Jan 04 , 2021
The wearing of a white wedding dress is the one wedding tradition that many brides still like to honour, but few brides know why the white dress is synonymous with the exchanging of vows.
White wedding dresses are more of a western tradition, and outside of this culture, brides often wear all sorts of other often vibrant colours. Interestingly, the white wedding dress is not exactly an ancient tradition, but rather one that is quite new, when you look at the timeline of wedding dress fashion.
While we might think that the white wedding dress will be around forever, fashion is forever changing and while white, and its variants, might still be enjoying popularity, colour is slowly creeping back into mainstream bridal fashion. One day, white might be the last colour a bride opts for, but for now, if you are going with the trend, here is a little look at why white is so enduring.
The History of the White Wedding Dress
Wedding dresses were not always what they are today. Instead of being the extravagant once off outfit, dresses that were worn by brides would also be used for day to day work. White was not a versatile colour for the average person. It would dirty quickly and become quite unsightly. White material could also be quite costly.
As a result, white materials and dresses became a symbol of wealth and were worn by the rich and noble.
In the past, noble martial unions were not always a matter of falling in love and wanting to spend a lifetime together. Instead, marriage was often used to forge family and political alliances.
The weddings of nobility, now as in the past, influenced fashion on a grand scale, and since the nobility would be able to afford to make once-off dresses for their wedding day, they often chose white because it was the one colour that many wouldn’t normally wear on a day to day basis.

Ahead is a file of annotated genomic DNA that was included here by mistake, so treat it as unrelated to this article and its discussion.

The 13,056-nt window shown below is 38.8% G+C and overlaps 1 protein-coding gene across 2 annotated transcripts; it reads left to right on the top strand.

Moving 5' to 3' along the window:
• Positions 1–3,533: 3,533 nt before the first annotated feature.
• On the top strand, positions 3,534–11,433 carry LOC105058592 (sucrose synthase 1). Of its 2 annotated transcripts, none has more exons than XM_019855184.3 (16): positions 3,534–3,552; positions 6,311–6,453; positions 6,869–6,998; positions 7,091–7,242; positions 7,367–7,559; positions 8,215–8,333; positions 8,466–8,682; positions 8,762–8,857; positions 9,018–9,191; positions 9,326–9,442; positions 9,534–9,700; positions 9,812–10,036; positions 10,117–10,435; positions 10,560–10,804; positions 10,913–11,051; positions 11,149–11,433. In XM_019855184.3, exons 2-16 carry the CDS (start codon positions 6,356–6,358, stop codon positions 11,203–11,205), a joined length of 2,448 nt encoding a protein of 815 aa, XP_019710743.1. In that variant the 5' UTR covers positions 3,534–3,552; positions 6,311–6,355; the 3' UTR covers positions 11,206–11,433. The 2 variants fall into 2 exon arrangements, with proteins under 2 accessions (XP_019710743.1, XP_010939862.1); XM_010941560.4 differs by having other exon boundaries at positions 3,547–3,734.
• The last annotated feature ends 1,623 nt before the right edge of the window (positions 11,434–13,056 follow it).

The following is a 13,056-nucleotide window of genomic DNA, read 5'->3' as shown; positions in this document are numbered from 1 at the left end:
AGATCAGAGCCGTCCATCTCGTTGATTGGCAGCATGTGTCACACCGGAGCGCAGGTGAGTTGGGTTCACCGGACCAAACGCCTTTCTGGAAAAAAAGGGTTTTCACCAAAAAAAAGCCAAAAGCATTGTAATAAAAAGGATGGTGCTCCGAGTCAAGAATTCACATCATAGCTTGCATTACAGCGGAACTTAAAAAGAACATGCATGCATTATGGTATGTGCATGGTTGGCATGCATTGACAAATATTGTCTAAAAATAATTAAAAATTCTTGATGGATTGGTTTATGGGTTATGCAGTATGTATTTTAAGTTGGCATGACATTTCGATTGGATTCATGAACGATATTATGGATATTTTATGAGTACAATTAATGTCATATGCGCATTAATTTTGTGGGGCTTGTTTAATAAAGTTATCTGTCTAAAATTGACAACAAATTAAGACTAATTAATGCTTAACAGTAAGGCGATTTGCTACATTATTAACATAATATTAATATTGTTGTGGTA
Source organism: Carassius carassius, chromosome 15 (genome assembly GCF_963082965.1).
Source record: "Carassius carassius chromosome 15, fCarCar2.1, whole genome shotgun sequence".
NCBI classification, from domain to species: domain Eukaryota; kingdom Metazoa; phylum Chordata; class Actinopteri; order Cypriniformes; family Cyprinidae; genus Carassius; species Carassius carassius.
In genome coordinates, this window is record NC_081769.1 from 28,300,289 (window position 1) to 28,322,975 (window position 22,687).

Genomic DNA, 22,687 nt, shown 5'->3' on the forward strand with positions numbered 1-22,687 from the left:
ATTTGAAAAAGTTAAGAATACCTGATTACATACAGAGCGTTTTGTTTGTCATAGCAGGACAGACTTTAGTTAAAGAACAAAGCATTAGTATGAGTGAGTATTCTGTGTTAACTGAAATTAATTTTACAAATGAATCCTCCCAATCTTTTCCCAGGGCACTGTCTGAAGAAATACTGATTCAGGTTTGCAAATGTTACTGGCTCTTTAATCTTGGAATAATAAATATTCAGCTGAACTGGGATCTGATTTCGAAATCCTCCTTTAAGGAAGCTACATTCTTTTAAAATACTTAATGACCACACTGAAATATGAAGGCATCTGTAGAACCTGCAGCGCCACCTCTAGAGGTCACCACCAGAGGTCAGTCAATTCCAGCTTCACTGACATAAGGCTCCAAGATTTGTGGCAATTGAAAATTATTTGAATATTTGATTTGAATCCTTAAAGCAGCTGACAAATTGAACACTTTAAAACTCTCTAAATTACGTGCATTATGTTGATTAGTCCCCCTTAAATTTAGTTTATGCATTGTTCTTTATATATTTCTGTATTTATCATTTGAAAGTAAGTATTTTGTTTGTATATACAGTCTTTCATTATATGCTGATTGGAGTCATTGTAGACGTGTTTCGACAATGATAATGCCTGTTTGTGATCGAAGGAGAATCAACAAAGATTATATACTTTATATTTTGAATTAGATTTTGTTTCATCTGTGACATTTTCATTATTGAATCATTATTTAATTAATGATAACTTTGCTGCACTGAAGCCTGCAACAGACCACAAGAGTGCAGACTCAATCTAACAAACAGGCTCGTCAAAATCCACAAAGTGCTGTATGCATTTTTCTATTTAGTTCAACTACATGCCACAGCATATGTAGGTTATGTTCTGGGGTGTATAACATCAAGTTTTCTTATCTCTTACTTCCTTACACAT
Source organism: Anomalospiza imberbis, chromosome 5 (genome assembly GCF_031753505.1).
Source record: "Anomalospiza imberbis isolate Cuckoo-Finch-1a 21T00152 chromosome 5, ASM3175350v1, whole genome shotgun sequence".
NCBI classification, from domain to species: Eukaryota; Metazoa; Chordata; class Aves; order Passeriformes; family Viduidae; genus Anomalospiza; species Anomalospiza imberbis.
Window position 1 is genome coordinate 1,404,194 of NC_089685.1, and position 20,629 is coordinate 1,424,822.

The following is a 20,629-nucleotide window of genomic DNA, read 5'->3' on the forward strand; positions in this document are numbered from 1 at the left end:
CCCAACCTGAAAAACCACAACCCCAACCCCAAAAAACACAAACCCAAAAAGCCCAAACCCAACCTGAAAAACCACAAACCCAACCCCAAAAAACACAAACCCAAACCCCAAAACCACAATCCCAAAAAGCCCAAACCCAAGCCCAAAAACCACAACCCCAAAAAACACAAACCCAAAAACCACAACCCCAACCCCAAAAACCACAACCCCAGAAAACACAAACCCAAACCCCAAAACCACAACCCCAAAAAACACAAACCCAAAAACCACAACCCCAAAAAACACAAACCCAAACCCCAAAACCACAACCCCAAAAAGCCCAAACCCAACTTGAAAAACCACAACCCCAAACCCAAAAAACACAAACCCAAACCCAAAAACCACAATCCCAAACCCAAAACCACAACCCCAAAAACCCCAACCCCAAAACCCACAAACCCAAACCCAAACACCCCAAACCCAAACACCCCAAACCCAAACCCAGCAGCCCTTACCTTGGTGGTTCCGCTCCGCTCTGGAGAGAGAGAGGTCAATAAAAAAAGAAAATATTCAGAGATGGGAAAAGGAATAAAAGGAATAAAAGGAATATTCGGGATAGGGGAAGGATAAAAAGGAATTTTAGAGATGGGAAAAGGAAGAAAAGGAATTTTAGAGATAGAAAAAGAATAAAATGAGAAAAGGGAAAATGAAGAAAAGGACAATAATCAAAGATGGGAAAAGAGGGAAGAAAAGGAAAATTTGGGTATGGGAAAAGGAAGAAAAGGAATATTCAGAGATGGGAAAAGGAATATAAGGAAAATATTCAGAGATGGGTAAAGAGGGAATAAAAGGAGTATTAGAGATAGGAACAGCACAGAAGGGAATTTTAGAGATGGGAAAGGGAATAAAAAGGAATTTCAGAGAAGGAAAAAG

The first white wedding dress mentioned in history was word by Philippa of England. She was a woman who married Eric of Pomerania in the year 1406 and she would go on to become the Queen of Demark, Norway and Sweden.
But although she was the first woman to be recorded having worn a white gown, the woman who made the white wedding dress the traditional attire that it is today is Queen Victoria of England who wore white when she married Prince Albert in 1840.
Those who lived through this period saw white as a demure, feminine, and in many ways a colour associated with being subordinate. The importance of her wearing white was that as a Queen, who had the authority over the country, she was being subordinate to her husband, who would never be ranked higher than her in society, on their wedding day. The people saw this as an act of pure love and many wanted to emulate the experience.
Although Queen Victoria put the white wedding dress in the spotlight and made it highly fashionable, austerity before and during the Second World War meant brides would still opt for other, cheaper colours and only after the war did the white dress really become the traditional gown that we know today.
Another quite common belief is that the colour white is meant to symbolise purity and in particular a woman’s virginity. But in reality, women started wearing white wedding gowns because of the status attached to the colour, and because the right white wedding gown can have any bride looking angelic on her wedding day.